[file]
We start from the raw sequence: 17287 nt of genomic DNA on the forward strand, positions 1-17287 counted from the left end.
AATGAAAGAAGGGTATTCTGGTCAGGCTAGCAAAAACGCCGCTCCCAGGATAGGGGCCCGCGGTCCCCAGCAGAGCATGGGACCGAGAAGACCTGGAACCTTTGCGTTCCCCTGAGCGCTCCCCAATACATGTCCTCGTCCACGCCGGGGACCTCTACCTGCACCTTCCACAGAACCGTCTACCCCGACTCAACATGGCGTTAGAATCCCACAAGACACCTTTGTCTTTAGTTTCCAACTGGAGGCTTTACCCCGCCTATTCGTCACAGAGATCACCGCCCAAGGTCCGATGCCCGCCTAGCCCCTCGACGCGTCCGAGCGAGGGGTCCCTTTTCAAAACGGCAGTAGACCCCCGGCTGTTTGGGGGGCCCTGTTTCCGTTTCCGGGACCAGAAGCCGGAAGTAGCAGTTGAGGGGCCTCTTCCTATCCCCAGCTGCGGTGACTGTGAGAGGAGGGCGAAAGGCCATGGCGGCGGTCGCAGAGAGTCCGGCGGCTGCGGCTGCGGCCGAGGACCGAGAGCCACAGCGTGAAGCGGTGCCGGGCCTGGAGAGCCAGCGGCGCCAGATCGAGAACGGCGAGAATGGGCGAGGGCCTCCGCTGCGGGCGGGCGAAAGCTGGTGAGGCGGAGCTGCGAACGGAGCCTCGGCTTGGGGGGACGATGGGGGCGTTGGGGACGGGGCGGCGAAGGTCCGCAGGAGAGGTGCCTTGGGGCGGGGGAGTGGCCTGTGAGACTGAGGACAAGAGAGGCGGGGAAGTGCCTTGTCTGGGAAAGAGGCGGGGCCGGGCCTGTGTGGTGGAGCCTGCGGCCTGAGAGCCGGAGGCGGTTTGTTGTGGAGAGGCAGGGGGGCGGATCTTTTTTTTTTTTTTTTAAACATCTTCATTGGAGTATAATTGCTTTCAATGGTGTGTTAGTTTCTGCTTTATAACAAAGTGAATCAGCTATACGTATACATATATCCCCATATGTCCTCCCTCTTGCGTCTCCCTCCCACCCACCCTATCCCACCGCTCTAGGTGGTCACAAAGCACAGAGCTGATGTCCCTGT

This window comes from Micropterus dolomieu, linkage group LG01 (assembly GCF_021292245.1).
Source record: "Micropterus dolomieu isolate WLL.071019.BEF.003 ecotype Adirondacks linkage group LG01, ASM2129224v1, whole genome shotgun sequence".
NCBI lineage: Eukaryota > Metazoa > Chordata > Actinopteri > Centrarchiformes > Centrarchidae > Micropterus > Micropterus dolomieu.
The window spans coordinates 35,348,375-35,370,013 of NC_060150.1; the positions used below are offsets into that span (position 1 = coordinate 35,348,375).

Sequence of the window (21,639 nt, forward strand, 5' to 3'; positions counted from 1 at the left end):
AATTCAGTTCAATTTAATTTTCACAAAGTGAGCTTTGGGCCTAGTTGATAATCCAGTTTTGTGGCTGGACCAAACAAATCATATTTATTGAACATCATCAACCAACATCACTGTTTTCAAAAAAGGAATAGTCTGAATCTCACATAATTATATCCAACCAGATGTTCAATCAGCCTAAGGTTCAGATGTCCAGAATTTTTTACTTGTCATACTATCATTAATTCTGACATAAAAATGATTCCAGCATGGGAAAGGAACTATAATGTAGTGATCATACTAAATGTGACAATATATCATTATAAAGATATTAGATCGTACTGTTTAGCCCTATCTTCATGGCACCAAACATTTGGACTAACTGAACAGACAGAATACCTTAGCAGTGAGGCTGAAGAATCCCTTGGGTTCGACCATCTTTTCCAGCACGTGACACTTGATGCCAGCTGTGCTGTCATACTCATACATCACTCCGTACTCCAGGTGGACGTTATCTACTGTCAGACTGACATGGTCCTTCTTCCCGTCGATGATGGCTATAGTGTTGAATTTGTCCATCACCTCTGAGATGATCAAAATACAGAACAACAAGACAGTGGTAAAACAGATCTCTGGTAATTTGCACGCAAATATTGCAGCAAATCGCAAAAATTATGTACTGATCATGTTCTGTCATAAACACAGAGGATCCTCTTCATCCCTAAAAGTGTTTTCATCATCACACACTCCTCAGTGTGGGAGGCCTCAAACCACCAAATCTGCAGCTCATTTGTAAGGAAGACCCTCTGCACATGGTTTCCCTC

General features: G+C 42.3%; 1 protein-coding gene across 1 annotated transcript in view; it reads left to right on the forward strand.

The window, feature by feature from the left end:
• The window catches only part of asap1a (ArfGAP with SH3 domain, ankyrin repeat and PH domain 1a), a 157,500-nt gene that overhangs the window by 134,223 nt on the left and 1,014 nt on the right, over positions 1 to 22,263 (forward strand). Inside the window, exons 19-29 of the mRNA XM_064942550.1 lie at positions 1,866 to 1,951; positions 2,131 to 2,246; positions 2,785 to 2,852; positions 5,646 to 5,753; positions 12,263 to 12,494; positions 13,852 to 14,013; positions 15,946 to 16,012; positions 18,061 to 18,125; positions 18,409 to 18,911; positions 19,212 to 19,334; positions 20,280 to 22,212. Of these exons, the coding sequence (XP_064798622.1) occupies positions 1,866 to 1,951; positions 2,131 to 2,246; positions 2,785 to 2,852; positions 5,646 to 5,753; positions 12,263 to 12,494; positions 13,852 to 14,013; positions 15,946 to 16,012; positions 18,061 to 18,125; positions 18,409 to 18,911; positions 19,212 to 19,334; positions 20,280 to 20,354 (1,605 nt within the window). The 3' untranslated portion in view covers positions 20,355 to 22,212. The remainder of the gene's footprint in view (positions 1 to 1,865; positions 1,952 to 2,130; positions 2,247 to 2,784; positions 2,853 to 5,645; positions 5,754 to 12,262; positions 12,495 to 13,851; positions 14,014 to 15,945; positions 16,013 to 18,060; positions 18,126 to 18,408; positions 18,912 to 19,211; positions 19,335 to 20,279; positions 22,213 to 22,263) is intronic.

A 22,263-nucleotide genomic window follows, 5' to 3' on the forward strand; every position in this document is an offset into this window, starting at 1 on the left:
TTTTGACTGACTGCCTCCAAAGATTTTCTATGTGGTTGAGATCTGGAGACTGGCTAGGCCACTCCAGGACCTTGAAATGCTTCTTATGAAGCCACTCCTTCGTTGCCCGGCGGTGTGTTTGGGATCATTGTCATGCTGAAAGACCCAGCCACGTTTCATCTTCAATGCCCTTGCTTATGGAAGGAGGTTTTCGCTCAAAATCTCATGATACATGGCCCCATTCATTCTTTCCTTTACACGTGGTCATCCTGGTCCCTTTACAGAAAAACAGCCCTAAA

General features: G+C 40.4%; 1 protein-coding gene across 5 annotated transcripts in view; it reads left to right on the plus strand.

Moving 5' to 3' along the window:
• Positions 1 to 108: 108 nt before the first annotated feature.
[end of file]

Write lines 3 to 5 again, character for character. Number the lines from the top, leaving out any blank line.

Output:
This window comes from Micropterus dolomieu, linkage group LG01 (assembly GCF_021292245.1).
Source record: "Micropterus dolomieu isolate WLL.071019.BEF.003 ecotype Adirondacks linkage group LG01, ASM2129224v1, whole genome shotgun sequence".
NCBI lineage: Eukaryota > Metazoa > Chordata > Actinopteri > Centrarchiformes > Centrarchidae > Micropterus > Micropterus dolomieu.